The marsh crab has a small, square carapace (shell) that grows to one inch wide and varies in color from warm brown to dark olive. Its eyes are on stalks located at the front corners of its body. It has two teeth toward the front on either side of the shell and a notch along the middle of the shell. It has furry terminal joints on its first three walking legs.
Marsh crabs eat the outermost leaves of marsh plants, especially cordgrass, and will sometimes prey upon fiddler crabs.
Black-crowned night herons are known predators.
Although the marsh crab does not produce vocal sounds, they do exhibit acoustic behavior. Male marsh craps produce a tapping sound to defend their burrows and to engage in mating with females. Males produce this sound by striking two of their legs together. These sounds typically consist of six to 29 taps, with a third of a second pause between taps.
Reproduction and Life Cycle
Little is known about the marsh crab life cycle. Females may carry 5,000 to 13,000 eggs at a time and breed up to five times in her lifetime. Their mating behavior includes a courtship tapping ritual, in which the males will tap the female and create drumming sounds with their walking feet. Mating ends with an indirect sperm transfer.
Did You Know?
- The marsh crab is also known as the purple marsh crab, the square-backed marsh crab and the heavy marsh crab.
- Marsh crabs live communally within interconnected burrows in the mud. Burrows are 25 to 30 inches deep and usually filled with water. Burrow entrances are located near the high-tide line. Marsh crabs are most active at night.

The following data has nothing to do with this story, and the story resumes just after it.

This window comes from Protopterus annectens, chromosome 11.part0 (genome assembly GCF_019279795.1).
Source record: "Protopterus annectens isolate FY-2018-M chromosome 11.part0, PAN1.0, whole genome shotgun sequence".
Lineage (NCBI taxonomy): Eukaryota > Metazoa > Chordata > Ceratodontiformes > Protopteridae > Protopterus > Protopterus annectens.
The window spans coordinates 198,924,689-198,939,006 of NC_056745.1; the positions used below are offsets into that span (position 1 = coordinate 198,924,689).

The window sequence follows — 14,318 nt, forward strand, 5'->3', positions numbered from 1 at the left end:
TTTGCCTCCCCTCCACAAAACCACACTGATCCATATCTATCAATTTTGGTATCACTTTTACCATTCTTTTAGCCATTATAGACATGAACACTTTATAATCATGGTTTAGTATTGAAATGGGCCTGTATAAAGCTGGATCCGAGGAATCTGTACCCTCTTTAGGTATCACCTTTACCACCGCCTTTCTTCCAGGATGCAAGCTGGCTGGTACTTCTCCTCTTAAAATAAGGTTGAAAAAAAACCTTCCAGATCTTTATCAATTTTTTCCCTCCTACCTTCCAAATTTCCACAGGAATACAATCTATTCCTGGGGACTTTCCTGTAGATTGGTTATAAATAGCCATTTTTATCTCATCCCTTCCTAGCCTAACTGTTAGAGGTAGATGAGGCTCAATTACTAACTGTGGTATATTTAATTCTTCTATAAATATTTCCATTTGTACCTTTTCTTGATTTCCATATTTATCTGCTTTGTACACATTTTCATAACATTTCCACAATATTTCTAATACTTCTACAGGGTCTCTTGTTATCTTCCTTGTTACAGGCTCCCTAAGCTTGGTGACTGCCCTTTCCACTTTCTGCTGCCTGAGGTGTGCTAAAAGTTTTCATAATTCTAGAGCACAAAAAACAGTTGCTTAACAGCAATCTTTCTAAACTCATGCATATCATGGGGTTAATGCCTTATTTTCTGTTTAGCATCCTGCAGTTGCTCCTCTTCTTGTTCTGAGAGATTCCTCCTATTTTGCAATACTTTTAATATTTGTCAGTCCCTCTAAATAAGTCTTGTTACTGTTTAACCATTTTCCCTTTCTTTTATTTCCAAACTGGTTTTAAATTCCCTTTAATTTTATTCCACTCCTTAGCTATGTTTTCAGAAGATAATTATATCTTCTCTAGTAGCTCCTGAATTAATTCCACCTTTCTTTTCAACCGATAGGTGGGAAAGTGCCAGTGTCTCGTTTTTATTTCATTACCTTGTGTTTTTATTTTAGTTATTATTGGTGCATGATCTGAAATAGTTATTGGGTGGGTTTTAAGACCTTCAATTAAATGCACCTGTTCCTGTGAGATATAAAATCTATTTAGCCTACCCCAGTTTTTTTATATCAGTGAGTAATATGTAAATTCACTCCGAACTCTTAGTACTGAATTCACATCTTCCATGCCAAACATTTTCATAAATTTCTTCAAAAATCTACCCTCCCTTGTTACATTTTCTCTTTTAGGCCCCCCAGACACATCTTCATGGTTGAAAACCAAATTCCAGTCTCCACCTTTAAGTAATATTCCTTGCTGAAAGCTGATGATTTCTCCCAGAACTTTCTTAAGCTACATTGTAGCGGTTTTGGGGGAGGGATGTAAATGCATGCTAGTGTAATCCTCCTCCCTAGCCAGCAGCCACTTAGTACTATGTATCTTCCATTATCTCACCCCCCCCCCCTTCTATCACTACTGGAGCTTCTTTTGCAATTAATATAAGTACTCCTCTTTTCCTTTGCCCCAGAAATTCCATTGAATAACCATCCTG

- They have been linked to large losses of cordgrass in marshes on Cape Cod, Massachusetts, due to overeating.
Sources and Additional Information
- A Field Guide to the Atlantic Seashore by Kenneth L. Gosner
- Life in the Chesapeake Bay by Alice Jane Lippson and Robert L. Lippson
- Crustacea of New Jersey from the 1911 Annual Report of the New Jersey State Museum
- Animals of the Seashore by Horace G. Richards
- Beachcomber’s Guide to Gulf Coast Marine Life by Susan B. Rothschild
- Comparative Analysis of the Mating Strategies in Grapsid Crabs with Special References to the Intertidal Crabs Cyclograpsus Lavauxi and Helice Crassa (Decapoda: Grapsidae) from New Zealand by A. M. Brockerhoff and C. L. McLay
- Acoustic Behavior in the Purple Marsh Crab, Sesarma reticulatum Say (Decapoda, Grapsidae) by Richard E. Mulsta
- Sesarma reticulatum – Sea Life Base